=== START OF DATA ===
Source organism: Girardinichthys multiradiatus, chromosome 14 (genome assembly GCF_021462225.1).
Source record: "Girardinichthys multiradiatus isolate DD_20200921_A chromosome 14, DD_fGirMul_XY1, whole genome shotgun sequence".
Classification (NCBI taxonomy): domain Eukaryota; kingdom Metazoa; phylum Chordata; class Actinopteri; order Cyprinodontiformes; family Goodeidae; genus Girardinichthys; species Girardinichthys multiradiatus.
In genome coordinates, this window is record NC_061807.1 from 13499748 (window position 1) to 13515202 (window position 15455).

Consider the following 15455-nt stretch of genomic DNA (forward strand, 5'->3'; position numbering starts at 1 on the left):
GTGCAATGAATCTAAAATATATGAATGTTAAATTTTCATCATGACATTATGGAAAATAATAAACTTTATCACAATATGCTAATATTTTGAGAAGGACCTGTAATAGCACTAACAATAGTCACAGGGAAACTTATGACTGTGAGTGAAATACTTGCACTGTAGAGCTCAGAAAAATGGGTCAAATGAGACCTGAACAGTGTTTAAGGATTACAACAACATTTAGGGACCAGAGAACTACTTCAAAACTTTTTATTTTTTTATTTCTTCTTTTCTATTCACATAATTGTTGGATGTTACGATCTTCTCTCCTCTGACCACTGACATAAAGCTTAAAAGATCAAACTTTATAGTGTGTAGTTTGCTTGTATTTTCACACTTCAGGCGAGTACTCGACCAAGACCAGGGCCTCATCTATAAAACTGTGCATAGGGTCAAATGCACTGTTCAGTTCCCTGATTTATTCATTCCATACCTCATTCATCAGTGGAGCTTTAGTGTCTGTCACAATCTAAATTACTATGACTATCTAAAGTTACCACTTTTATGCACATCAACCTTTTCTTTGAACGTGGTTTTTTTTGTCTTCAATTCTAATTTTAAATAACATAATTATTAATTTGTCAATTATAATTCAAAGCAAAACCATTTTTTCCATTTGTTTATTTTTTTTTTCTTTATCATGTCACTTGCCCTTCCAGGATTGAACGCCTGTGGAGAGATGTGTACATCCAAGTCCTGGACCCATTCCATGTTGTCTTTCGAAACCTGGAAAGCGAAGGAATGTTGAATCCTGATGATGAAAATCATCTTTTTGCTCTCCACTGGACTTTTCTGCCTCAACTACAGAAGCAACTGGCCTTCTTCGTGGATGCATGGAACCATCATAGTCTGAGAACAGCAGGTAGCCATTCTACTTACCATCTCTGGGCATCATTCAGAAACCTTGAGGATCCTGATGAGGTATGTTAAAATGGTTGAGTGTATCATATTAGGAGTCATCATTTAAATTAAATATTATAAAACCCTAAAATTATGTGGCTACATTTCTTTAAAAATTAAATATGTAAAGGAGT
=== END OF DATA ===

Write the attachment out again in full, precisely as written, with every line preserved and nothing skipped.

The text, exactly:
Source organism: Girardinichthys multiradiatus, chromosome 14 (genome assembly GCF_021462225.1).
Source record: "Girardinichthys multiradiatus isolate DD_20200921_A chromosome 14, DD_fGirMul_XY1, whole genome shotgun sequence".
Classification (NCBI taxonomy): domain Eukaryota; kingdom Metazoa; phylum Chordata; class Actinopteri; order Cyprinodontiformes; family Goodeidae; genus Girardinichthys; species Girardinichthys multiradiatus.
In genome coordinates, this window is record NC_061807.1 from 13499748 (window position 1) to 13515202 (window position 15455).

Consider the following 15455-nt stretch of genomic DNA (forward strand, 5'->3'; position numbering starts at 1 on the left):
GTGCAATGAATCTAAAATATATGAATGTTAAATTTTCATCATGACATTATGGAAAATAATAAACTTTATCACAATATGCTAATATTTTGAGAAGGACCTGTAATAGCACTAACAATAGTCACAGGGAAACTTATGACTGTGAGTGAAATACTTGCACTGTAGAGCTCAGAAAAATGGGTCAAATGAGACCTGAACAGTGTTTAAGGATTACAACAACATTTAGGGACCAGAGAACTACTTCAAAACTTTTTATTTTTTTATTTCTTCTTTTCTATTCACATAATTGTTGGATGTTACGATCTTCTCTCCTCTGACCACTGACATAAAGCTTAAAAGATCAAACTTTATAGTGTGTAGTTTGCTTGTATTTTCACACTTCAGGCGAGTACTCGACCAAGACCAGGGCCTCATCTATAAAACTGTGCATAGGGTCAAATGCACTGTTCAGTTCCCTGATTTATTCATTCCATACCTCATTCATCAGTGGAGCTTTAGTGTCTGTCACAATCTAAATTACTATGACTATCTAAAGTTACCACTTTTATGCACATCAACCTTTTCTTTGAACGTGGTTTTTTTTGTCTTCAATTCTAATTTTAAATAACATAATTATTAATTTGTCAATTATAATTCAAAGCAAAACCATTTTTTCCATTTGTTTATTTTTTTTTTCTTTATCATGTCACTTGCCCTTCCAGGATTGAACGCCTGTGGAGAGATGTGTACATCCAAGTCCTGGACCCATTCCATGTTGTCTTTCGAAACCTGGAAAGCGAAGGAATGTTGAATCCTGATGATGAAAATCATCTTTTTGCTCTCCACTGGACTTTTCTGCCTCAACTACAGAAGCAACTGGCCTTCTTCGTGGATGCATGGAACCATCATAGTCTGAGAACAGCAGGTAGCCATTCTACTTACCATCTCTGGGCATCATTCAGAAACCTTGAGGATCCTGATGAGGTATGTTAAAATGGTTGAGTGTATCATATTAGGAGTCATCATTTAAATTAAATATTATAAAACCCTAAAATTATGTGGCTACATTTCTTTAAAAATTAAATATGTAAAGGAGT